New Orleans
Neighborhood Portraits

Mid City

"Mid-City, so-called because its location at one time was in the middle of the city, has a character and spirit that most of its residents enjoy. Mid-City has a comfortable balance of various land uses, with a mixture of restaurants, shops, schools, churches, walking tours and its most noted cemeteries. The neighborhood is near City Park, the largest green space in the city." (from The New Orleans Data Center)

** Interview text coming **

Virginia, who works at the Tulane Hospital complex

Virginia: I’ve lived here for about five years now and I love it. I know everyone on the block and a few here and there around the neighborhood. Everyone is great. I love living next the bayou. I love living so close to the park. It's great to get downtown and pretty much anywhere in the city.

Q: Did you live in the city before you came here?

Virginia: I lived in Uptown, yes, I did. I rented in Uptown and this is where I could afford a house when I started looking. And now I don’t know if I could even afford it, now, but I lucked out and I got in here when I could.

The neighborhood has changed tremendously. Especially up and down Orleans Ave., a lot of remodeling of homes, things like that. What else? Oh, the greenway. It's like a bike path and it was all city property that was just kind of sitting there. I think and it goes from above Carrollton Ave. all the way to Basin. It's got lots of play grounds and gardens stuff like that, so it's nice. Lots of things changing. It’s great.

Neighborhood safety is decent. I feel pretty comfortable walking around in the evening. I do a lot of running. I don't always feel like I'm being the wisest person in the world when I do it but I feel like it's pretty safe. I don’t ever have any problems.

I see a lot of kids in the neighborhood, quite a few. There are a few down there, my neighbors have kids right here, and they’re a few I know around the block, so that's nice. I love that I can be in the city and it's got a great neighborhood feel.

I work in the Tulane medical area. So, it's like a 10 minute commute. Bike or car it’d take 10 minutes. You can’t really ask for a whole lot better in the city than a 10-minute commute.


In an area near the Esplanade Ridge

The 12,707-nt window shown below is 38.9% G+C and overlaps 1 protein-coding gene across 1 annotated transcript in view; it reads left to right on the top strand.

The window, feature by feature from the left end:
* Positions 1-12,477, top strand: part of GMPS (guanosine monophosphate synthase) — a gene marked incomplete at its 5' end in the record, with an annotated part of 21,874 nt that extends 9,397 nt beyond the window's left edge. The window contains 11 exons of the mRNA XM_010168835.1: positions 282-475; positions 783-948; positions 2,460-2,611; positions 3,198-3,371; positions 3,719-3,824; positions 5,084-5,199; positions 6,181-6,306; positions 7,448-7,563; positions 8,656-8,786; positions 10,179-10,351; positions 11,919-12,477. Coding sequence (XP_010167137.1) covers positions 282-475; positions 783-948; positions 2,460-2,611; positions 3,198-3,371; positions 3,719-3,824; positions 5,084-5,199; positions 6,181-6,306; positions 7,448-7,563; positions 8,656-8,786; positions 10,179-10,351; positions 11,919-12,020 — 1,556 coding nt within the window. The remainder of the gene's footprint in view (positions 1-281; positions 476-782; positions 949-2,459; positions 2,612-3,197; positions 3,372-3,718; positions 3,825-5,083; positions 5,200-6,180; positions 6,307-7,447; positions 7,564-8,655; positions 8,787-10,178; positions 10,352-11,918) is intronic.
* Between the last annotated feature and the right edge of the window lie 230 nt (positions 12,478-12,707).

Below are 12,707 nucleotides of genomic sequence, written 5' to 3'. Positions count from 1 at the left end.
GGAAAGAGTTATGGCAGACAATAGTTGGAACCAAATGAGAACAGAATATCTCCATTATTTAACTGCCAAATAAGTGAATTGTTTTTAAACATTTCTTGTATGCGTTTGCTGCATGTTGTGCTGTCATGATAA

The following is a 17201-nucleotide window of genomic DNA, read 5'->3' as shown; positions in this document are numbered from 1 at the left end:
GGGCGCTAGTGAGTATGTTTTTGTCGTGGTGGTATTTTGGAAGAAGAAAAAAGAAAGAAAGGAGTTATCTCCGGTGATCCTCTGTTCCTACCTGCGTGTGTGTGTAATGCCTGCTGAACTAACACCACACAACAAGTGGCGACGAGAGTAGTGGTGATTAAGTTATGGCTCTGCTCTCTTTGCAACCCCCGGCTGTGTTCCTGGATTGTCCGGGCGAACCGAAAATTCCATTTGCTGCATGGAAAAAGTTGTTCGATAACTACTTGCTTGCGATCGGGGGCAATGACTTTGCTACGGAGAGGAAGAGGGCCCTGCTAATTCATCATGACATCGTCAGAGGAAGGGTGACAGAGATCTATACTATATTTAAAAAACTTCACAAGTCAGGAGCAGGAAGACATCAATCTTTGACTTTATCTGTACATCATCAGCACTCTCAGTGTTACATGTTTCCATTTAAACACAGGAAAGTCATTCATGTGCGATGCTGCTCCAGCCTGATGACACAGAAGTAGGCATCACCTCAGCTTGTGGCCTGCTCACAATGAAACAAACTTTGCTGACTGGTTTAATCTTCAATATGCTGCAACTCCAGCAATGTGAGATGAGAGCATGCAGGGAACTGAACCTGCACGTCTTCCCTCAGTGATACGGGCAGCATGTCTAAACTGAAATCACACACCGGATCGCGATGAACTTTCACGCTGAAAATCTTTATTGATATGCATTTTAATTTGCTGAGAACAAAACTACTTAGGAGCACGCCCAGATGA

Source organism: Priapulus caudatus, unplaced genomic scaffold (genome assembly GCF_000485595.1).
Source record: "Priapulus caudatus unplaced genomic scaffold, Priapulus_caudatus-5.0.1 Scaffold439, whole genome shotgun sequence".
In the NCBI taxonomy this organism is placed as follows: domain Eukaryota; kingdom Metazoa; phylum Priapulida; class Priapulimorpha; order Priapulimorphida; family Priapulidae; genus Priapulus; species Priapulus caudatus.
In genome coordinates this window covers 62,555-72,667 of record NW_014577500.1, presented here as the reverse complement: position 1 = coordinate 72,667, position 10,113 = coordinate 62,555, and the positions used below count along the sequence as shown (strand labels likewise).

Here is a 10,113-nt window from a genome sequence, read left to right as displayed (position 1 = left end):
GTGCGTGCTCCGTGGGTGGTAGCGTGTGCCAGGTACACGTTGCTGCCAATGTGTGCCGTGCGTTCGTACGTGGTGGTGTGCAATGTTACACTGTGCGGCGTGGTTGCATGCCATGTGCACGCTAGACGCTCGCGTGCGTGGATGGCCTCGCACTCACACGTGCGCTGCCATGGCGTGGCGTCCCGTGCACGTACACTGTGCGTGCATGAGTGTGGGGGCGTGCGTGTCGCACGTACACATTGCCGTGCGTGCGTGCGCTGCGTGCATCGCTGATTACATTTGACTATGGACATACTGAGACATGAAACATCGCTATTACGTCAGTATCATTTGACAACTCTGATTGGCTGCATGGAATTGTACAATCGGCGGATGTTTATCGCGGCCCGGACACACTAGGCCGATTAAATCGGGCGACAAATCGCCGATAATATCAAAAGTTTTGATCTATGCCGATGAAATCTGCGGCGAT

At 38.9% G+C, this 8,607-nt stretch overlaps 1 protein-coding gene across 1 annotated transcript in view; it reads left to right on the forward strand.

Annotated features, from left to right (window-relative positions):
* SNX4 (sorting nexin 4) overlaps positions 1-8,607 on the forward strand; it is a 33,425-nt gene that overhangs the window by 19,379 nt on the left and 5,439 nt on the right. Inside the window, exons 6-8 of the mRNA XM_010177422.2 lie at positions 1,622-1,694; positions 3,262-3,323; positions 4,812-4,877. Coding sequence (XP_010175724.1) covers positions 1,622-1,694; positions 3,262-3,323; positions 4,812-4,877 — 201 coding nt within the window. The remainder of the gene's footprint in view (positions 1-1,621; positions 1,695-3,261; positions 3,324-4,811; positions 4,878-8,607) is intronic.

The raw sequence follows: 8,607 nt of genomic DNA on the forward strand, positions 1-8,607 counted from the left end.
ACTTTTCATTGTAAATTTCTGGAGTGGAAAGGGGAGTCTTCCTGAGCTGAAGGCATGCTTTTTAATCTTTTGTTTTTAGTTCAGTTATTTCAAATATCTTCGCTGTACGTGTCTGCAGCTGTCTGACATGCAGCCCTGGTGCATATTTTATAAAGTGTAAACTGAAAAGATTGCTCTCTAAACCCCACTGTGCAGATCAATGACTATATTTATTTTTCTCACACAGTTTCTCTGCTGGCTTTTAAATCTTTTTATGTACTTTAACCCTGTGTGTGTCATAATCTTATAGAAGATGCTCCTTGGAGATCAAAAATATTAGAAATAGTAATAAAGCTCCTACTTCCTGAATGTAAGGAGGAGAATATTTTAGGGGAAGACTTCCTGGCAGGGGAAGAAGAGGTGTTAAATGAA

Q: Tell us about how the neighborhood is changing and who is moving in—

Emilie:  So, I think the area near Bywater feels more like out of town people who aren't from New Orleans. Whereas Mid-City feels more like people who are from New Orleans.

But you also have people who lived in these houses for a long time. I also think that this neighborhood was probably a little bit more gentrified to begin with because the Esplanade area has always been a wealthy area, whereas in the area near Bywater, you don't have these large grand homes like that.

Q: So, does it feel like, kind of like Esplanade area to you here?

Emilie: A little bit, yeah. So, Esplanade is older, this is more Arts and Crafts, bungalow style architecture, which was built a little bit later.

So, this area is on the Esplanade Ridge, and moving that way and that way it goes down. These areas developed before those because those were more likely to flood, so as infrastructure came into the city those areas were built up.

Note. These photo portraits cannot represent the whole range of views in a neighborhood. My survey research tries to do that (see my home page). But I think that these photo portraits express views that are widespread in a neighborhood. This is due to the methodology. Qualitative work like these photo pages has more depth, while quantitative work like surveys has more breadth. Both are valuable, and if you want to know more about a neighborhood, you should try to learn about both.

All materials which I created, including animations,
are Copyright © 1998-2018 by Frederick Weil; all rights reserved.

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